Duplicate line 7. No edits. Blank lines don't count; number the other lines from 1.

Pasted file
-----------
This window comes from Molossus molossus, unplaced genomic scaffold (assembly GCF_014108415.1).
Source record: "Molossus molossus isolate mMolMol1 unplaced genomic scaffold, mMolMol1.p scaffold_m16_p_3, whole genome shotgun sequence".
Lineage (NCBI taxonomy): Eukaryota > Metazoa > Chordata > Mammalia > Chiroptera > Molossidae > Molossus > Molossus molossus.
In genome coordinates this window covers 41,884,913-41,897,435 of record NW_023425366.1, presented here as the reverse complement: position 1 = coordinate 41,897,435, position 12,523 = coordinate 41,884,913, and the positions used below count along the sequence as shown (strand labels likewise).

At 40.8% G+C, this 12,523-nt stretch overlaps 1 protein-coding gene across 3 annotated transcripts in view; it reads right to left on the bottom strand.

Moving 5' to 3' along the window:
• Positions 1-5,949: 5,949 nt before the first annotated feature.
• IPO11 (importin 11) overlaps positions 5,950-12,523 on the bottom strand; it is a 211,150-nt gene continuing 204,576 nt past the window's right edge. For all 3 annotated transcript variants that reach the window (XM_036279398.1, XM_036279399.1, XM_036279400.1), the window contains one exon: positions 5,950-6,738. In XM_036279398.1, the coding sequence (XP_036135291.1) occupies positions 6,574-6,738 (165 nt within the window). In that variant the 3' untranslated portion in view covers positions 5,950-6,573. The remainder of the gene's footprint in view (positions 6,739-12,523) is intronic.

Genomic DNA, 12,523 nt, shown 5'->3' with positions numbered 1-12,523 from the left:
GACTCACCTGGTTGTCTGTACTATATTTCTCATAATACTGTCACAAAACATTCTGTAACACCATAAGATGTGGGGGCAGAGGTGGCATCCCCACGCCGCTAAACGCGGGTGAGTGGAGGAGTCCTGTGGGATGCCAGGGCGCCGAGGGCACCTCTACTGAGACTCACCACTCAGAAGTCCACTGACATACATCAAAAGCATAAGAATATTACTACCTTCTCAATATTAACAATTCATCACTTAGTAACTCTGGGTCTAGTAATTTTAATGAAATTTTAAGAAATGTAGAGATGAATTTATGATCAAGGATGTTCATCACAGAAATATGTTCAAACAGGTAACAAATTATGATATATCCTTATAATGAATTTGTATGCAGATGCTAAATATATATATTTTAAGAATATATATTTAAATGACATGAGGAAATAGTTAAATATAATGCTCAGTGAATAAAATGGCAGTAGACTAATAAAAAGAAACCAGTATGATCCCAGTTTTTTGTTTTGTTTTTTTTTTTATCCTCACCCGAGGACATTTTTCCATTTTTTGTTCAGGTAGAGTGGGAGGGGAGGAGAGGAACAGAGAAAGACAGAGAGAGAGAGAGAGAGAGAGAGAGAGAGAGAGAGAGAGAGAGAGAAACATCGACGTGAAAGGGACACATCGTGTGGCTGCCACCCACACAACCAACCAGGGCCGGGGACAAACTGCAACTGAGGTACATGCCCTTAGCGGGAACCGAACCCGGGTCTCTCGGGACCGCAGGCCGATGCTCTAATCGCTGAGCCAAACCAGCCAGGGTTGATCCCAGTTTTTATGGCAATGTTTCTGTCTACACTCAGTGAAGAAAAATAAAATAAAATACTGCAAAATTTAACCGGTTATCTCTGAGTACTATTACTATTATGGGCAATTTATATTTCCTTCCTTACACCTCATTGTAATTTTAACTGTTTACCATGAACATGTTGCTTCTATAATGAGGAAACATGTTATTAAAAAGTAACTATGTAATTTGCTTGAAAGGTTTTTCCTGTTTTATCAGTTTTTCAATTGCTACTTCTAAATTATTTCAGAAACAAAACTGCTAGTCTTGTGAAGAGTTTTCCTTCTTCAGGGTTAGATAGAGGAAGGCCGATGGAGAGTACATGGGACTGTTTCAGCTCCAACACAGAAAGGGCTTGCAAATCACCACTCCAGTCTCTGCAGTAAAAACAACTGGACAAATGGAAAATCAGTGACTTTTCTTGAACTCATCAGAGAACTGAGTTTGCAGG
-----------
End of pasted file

• Positions 1-5,949: 5,949 nt before the first annotated feature.